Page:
Theatre is: Rave Reviews For Ten Years From Now

Review reprinted from Susan Elkin of The Stage.

I’m at Thameside Theatre at Grays in Thurrock having popped through the tunnel out of my Kent comfort zone into the terra (largely) incognita of Essex. Like North Kent, with which I am totally familiar of course, Thameside Essex has sackloads of socio-economic problems – and many of its young people lack ambition. And the BNP regards Thurrock as one of the organisation’s ‘very best areas’ which is why Nick Griffin used this same stage as a launch pad for the party’s European and local election campaign last year.

The performance I’ve come to see – in a very pleasant, modern red plush, honey coloured wood and warm brick theatre over the library – couldn’t be more different. It’s by 13-17 years olds labelled “isolated, disadvantaged, at risk, unengaged or uninspired.” During the first half they sing songs they’ve written and perform spoken word items interspersed with a handful of short professional hip hop performances.

After the interval we are shown Ten Years From Now (above), a thoughtful and enjoyable devised piece of musical theatre about life in Thurrock which asks whether its young inhabitants should leave or stay as they grow up, given that they have strong ties there – and we’re a very long way from the BNP. It’s a wistful, lyrical, 35-minute work in progress which will eventually run for 55 minutes and be toured to schools and other institutions across Thurrock in July.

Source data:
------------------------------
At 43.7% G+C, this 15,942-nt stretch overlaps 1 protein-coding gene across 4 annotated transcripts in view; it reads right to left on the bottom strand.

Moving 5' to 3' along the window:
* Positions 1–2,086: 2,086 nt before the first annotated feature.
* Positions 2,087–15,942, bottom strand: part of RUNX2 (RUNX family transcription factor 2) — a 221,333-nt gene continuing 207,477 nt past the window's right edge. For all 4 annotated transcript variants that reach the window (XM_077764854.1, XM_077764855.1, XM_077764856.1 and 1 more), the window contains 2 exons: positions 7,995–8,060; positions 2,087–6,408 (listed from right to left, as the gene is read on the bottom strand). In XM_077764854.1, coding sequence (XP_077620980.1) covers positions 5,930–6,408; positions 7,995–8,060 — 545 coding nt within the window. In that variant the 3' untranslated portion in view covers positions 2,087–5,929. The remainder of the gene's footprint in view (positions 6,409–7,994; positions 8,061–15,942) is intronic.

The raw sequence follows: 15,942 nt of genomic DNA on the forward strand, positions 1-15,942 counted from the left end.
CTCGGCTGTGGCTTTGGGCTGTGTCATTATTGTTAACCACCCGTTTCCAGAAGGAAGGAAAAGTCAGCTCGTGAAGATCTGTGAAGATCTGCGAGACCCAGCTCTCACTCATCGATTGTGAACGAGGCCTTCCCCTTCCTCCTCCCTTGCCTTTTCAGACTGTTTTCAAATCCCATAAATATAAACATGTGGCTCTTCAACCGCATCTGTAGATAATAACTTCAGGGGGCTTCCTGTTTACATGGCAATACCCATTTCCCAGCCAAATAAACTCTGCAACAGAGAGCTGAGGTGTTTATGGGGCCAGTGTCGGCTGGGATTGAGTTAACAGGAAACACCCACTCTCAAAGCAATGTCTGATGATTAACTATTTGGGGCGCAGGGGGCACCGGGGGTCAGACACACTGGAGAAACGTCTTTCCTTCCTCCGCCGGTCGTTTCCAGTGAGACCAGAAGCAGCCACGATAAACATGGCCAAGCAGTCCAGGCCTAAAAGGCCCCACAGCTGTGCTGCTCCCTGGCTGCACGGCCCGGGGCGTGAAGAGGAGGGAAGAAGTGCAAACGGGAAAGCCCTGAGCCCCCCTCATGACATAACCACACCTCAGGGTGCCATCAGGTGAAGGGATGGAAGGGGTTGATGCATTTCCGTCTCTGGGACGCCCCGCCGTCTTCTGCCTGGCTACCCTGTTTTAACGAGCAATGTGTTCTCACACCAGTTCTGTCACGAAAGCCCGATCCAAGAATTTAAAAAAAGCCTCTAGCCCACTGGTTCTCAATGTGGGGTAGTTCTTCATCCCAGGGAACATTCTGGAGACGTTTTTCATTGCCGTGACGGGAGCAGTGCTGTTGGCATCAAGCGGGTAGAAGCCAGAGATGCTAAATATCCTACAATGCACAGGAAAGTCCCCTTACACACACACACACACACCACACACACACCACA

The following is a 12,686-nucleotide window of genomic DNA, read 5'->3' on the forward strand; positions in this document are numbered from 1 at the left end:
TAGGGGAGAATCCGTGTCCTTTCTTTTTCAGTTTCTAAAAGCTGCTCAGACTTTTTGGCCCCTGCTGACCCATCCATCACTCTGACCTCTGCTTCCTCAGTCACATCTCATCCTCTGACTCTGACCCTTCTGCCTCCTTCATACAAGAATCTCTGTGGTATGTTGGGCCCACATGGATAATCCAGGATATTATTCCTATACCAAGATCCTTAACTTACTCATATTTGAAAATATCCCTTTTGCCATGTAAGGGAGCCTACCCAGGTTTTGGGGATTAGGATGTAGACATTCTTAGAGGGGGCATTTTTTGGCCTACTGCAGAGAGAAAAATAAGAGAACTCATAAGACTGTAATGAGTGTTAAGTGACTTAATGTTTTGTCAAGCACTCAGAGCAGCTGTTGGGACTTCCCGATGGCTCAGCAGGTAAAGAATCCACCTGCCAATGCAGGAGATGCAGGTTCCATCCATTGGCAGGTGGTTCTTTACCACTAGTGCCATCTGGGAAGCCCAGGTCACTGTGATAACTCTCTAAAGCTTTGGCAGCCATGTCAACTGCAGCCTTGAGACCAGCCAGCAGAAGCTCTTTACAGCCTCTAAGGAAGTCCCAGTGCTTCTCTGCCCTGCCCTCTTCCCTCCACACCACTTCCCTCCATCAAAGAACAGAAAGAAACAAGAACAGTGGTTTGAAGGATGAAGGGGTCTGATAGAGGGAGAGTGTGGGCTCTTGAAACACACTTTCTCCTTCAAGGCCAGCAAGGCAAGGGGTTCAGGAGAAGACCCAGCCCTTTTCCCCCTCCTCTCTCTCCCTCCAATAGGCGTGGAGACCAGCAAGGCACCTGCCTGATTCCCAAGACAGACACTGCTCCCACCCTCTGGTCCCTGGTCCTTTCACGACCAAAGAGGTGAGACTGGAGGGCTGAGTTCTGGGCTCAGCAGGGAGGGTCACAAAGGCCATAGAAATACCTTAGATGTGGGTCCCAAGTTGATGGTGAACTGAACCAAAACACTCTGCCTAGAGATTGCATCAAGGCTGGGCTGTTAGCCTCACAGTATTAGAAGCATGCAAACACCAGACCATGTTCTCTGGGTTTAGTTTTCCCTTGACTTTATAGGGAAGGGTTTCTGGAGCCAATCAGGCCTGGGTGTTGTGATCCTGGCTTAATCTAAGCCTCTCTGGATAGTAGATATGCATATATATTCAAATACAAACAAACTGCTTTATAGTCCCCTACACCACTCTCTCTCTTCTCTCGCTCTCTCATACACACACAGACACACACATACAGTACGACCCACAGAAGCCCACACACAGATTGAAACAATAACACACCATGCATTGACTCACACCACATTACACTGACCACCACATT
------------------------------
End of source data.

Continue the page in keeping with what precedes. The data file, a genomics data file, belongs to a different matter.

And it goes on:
All of this is thanks to the work of Theatre Is and its ‘It’s Our Theatre’ project which is already running successfully in Hertfordshire and Norfolk. I’ve blogged about Theatre Is before but this was the first time I’d seen it in action.

It’s Our Theatre: Thurrock began in September 2009 with a live recruitment roadshow featuring artists from Hip Hop group Throwdown UK. It toured secondary schools and offered over 1000 young people free workshops and opportunities to take part in talent ‘slam’ nights. The best were selected to form the company I saw at Thameside Theatre. They are now engaged on a three-year project during which they can take the Bronze and Silver Arts Awards.

‘For too long the art of making theatre for young people has been marginalised by both lack of resources and its own paucity of ambition’ said Stuart Mullins, Creative Director at Theatre Is. ‘We aim to change that.’

Amongst the non-professionals, the quality of performance at Thameside Theatre is, as yet, fairly basic because clearly these young people are still on the nursery slopes and, for many, just finding the confidence to get on stage is a massive achievement given the lousy deal life in general has thrown at them – and that makes their performances deeply moving and shows that these teenagers have already travelled a huge distance. But what really impresses me is the way Theatre Is is encouraging these young people to generate work for themselves and their communities – to take charge and to realise that they can do much, much more than they thought they could.

Nothing succeeds like success as the old saw has it and the youngsters I saw in Thurrock will, I am sure, build on successes like this and go on to further develop their skills and make a real difference – to other people’s lives as well as their own.

I headed back towards the ribbon of lights on the Dartford Bridge feeling quite uplifted … and reflecting, for the thousandth time, on the transformational power of the performing arts.

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